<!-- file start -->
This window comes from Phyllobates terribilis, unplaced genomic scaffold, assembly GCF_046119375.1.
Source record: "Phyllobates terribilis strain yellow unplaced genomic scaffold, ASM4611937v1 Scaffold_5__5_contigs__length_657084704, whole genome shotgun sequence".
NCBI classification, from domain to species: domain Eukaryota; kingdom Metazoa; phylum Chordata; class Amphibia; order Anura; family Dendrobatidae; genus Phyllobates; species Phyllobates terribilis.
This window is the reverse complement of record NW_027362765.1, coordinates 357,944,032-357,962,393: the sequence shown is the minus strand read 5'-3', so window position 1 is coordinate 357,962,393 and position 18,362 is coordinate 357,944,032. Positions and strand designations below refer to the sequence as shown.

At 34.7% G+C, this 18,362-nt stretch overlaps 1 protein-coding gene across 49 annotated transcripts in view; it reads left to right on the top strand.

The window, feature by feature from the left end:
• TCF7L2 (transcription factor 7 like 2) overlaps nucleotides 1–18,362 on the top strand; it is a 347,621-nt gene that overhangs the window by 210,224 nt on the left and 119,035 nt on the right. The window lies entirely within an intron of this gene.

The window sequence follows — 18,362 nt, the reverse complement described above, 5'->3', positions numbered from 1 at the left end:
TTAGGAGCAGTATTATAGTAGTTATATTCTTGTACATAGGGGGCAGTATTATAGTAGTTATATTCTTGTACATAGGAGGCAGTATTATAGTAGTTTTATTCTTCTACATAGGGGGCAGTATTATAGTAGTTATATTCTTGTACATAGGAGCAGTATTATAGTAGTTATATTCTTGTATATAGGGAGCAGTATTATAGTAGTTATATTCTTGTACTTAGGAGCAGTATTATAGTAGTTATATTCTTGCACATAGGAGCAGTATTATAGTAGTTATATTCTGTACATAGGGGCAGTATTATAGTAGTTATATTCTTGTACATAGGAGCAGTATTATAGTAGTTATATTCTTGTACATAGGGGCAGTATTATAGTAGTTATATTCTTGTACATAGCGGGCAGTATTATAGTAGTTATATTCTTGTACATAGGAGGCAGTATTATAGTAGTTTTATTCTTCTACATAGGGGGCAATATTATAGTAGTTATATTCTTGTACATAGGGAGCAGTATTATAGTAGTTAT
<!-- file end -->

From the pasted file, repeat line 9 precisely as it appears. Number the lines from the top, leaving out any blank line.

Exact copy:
TTAGGAGCAGTATTATAGTAGTTATATTCTTGTACATAGGGGGCAGTATTATAGTAGTTATATTCTTGTACATAGGAGGCAGTATTATAGTAGTTTTATTCTTCTACATAGGGGGCAGTATTATAGTAGTTATATTCTTGTACATAGGAGCAGTATTATAGTAGTTATATTCTTGTATATAGGGAGCAGTATTATAGTAGTTATATTCTTGTACTTAGGAGCAGTATTATAGTAGTTATATTCTTGCACATAGGAGCAGTATTATAGTAGTTATATTCTGTACATAGGGGCAGTATTATAGTAGTTATATTCTTGTACATAGGAGCAGTATTATAGTAGTTATATTCTTGTACATAGGGGCAGTATTATAGTAGTTATATTCTTGTACATAGCGGGCAGTATTATAGTAGTTATATTCTTGTACATAGGAGGCAGTATTATAGTAGTTTTATTCTTCTACATAGGGGGCAATATTATAGTAGTTATATTCTTGTACATAGGGAGCAGTATTATAGTAGTTAT